CLOSE

17 Famous Literary Characters Almost Named Something Else

“Bladorthin the Grey” just doesn’t have the same ring to it as “Gandalf the Grey,” does it? Good thing J.R.R. Tolkien decided to do some name swapping. Turns out he’s in good company: here’s the story of Gandalf and other famous characters who experienced an identity change before publication.

1. The only Pevensie child who escaped from the first drafts of the Chronicles of Narnia series with his name intact was Peter. In an early version of The Lion, the Witch and the Wardrobe, Peter is the youngest child - not the oldest - and his siblings are Ann, Martin and Rose.

2. It’s a small change, but a significant one, especially to arachnologists. In Charlotte’s Web, E.B. White originally named his beloved eight-legged character “Charlotte Epeira” after the Grey Cross spider, or Epeira sclopetaria. He later discovered that he had mistaken the identity of the spider that served as his muse: she was actually a barn spider, not a Grey Cross. Accordingly, White matched the character's name with her species, Araneus cavaticus, making his wise webspinner's name “Charlotte A. Cavatica.”

3. Bladorthin the Grey? Yeah, not so much.

But that seems to have been J.R.R. Tolkien’s original thinking. In pencilled notes on early drafts of The Hobbit, Tolkien noted that “Gandalf” was the name of the chief dwarf and “Bladorthin” was, of course, the great wizard. After the author decided to switch the names around, Bladorthin became the name of a dead king who is mentioned just once in all of Tolkien’s prolific writings.

4. Philip Marlowe is one of the toughest private eyes ever created, so you might agree that naming him “Mallory” may not have done justice to his ruggedness. Raymond Chandler originally wanted to pay homage to English author Sir Thomas Malory, but got points with his wife when he listened to her opinion that “Marlowe” was the better name.

5. “Puckle,” Hermione Granger’s original surname, “did not suit her at all,” J.K. Rowling once commented. Deciding that her heroine needed a name that was more appropriate for her serious nature, Rowling eventually came up with something that doesn’t make you think of that taste you get in your mouth when you eat Sour Patch Kids.

6. Would Marshall the Paranoid Android have been as popular as Marvin? That's what Douglas Adams called his depressed robot in early drafts, after friend and comedian Andrew Marshall. Adams describes Marshall thusly:

“You’d be with a bunch of people in the pub and Andrew would come up and you’d say, 'Andrew, meet John, meet Susan...' Everybody would make introductions, and Andrew would stand there. And once everybody else had come to a finish in whatever they were saying, Andrew would then say something so astoundingly rude that it would completely take everybody’s breath away. … I would go over to him and say, 'Andrew, what on Earth was the point in saying that?' And he would say, 'What would be the point of not saying it? What’s the point of anything?'”

7. John Falstaff, the chubby knight who makes appearances in three of Shakespeare’s plays, was called “John Oldcastle” in Henry IV, Part 1 before descendants of the real Sir John Oldcastle complained.

8. Another small but significant change: Charlotte Brontë’s Villette protagonist had her chilly surname swapped for another one. Said Brontë, “At first - I called her ‘Lucy Snowe (spelt with an ‘e’) which ‘Snowe’ I afterwards changed to ‘Frost.’ Subsequently - I rather regretted the name change and wished it ‘Snowe’ again. A cold name she must have.”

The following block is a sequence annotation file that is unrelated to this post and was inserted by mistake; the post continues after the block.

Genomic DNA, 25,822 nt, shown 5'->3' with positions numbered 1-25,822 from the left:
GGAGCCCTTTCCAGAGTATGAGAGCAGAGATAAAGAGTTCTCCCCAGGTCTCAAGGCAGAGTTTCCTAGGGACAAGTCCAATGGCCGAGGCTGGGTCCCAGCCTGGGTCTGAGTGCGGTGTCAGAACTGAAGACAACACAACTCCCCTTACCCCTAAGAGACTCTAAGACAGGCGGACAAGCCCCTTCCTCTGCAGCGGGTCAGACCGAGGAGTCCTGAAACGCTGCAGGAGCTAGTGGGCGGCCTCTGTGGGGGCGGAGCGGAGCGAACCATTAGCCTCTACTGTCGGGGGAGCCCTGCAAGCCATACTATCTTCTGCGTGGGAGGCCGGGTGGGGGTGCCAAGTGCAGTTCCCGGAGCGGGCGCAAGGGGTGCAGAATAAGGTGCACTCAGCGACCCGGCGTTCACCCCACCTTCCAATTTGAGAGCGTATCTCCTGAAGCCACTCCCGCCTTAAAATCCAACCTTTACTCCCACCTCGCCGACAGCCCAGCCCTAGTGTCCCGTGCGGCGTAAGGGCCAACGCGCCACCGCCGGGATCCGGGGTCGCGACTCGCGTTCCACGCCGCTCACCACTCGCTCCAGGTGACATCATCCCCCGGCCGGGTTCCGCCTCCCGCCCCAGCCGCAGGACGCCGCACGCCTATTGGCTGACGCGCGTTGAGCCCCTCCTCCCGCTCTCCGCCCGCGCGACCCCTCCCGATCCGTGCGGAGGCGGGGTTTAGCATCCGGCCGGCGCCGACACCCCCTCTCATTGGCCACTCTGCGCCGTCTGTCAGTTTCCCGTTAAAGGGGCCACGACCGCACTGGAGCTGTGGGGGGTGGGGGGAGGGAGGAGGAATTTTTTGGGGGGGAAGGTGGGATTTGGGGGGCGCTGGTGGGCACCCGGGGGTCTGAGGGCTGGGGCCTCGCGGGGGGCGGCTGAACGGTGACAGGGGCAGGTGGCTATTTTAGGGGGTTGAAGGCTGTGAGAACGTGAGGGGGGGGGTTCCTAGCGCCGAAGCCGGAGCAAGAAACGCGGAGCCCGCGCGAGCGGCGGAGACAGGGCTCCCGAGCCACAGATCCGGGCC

9. Author Eoin Colfer once thought the title character of his Artemis Fowl books would go by the name Archimedes. In his words:

“Artemis was originally Archimedes, because I wanted a classic Greek name that would have an air of intelligence and genius about it. But I thought people would think it's a book about Archimedes. Artemis was the goddess of hunting. But the name was sometimes, very seldom, given to boys as kind of an honorific if their fathers were great hunters. Fowl was because there's an Irish name Fowler, and fowl sounds like foul. Because he's nasty, or he was in the beginning. It's the nasty hunter basically.”

10. Scarlett O’Hara was almost named Pansy. In fact, the iconic character didn’t receive her iconic name until just before the story went to print.

11. In early drafts of Breakfast at Tiffany’s, Holly Golightly was named Connie Gustafson. Side note: Truman Capote is thought to have based Holly on several different women, including Gloria Vanderbilt, Oona Chaplin, and Walter Matthau's wife, Carol Grace. His own mother was probably also an inspiration.

12. Bram Stoker’s notes on Dracula reveal that he had been referring to his famous vampire as “Count Wampyr.” During research, Stoker came across Vlad II of Wallachia, who went by the name Vlad Dracul. He was intrigued enough to change his character’s name.

13. Similarly, Arthur Conan Doyle made notes that indicated he'd been considering the name “Sherringford” for Detective Holmes.

14. If that doesn’t throw you for enough of a loop, consider this: Holmes’ assistant was originally going to be called "Ormond Sacker." Arthur Conan Doyle decided the name was a bit too bizarre and changed it to the decidedly duller “John H. Watson.”

15. Before “Nancy Drew” was decided upon, names kicked around for the plucky young heroine included Stella Strong, Diana Drew, Diana Dare, Nan Nelson, Helen Hale and Nan Drew.

16. Small Sam, Little Larry and Puny Pete were all in the running before Charles Dickens settled on “Tiny Tim” for the sickly sad sack in A Christmas Carol.

17. Little Orphan Annie was nearly Little Orphan Otto, until Harold Gray’s publisher at the newspaper syndicate suggested his character looked more female than male and told him to stick a skirt on it.

nextArticle.image_alt|e
iStock
arrow
Lists
10 Things You Might Not Know About Wine
iStock
iStock

by Tilar J. Mazzeo

Between the vine and the liquor store, plenty of secrets are submerged in your favorite bottle of vino. Here, the author of Back Lane Wineries of Sonoma spills some of the best.

1. DIGITAL EYES ARE EVERYWHERE IN VINEYARDS.